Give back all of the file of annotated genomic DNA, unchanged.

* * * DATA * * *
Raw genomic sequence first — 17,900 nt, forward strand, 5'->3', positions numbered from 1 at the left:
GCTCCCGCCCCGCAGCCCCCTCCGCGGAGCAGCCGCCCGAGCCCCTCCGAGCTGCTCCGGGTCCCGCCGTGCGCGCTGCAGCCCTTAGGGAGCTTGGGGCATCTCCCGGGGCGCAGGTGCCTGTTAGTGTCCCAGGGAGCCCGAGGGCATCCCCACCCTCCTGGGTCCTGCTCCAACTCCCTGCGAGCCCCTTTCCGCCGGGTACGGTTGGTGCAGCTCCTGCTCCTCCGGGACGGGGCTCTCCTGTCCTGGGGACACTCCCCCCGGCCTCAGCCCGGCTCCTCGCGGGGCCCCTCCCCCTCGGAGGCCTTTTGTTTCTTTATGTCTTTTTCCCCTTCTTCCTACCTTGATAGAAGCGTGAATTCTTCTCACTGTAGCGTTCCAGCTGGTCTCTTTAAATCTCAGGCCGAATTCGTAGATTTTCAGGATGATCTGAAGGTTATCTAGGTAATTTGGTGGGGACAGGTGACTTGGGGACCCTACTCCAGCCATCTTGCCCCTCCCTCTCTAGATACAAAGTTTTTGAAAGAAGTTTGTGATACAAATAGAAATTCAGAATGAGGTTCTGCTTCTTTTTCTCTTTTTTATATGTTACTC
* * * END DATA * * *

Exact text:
Raw genomic sequence first — 17,900 nt, forward strand, 5'->3', positions numbered from 1 at the left:
GCTCCCGCCCCGCAGCCCCCTCCGCGGAGCAGCCGCCCGAGCCCCTCCGAGCTGCTCCGGGTCCCGCCGTGCGCGCTGCAGCCCTTAGGGAGCTTGGGGCATCTCCCGGGGCGCAGGTGCCTGTTAGTGTCCCAGGGAGCCCGAGGGCATCCCCACCCTCCTGGGTCCTGCTCCAACTCCCTGCGAGCCCCTTTCCGCCGGGTACGGTTGGTGCAGCTCCTGCTCCTCCGGGACGGGGCTCTCCTGTCCTGGGGACACTCCCCCCGGCCTCAGCCCGGCTCCTCGCGGGGCCCCTCCCCCTCGGAGGCCTTTTGTTTCTTTATGTCTTTTTCCCCTTCTTCCTACCTTGATAGAAGCGTGAATTCTTCTCACTGTAGCGTTCCAGCTGGTCTCTTTAAATCTCAGGCCGAATTCGTAGATTTTCAGGATGATCTGAAGGTTATCTAGGTAATTTGGTGGGGACAGGTGACTTGGGGACCCTACTCCAGCCATCTTGCCCCTCCCTCTCTAGATACAAAGTTTTTGAAAGAAGTTTGTGATACAAATAGAAATTCAGAATGAGGTTCTGCTTCTTTTTCTCTTTTTTATATGTTACTC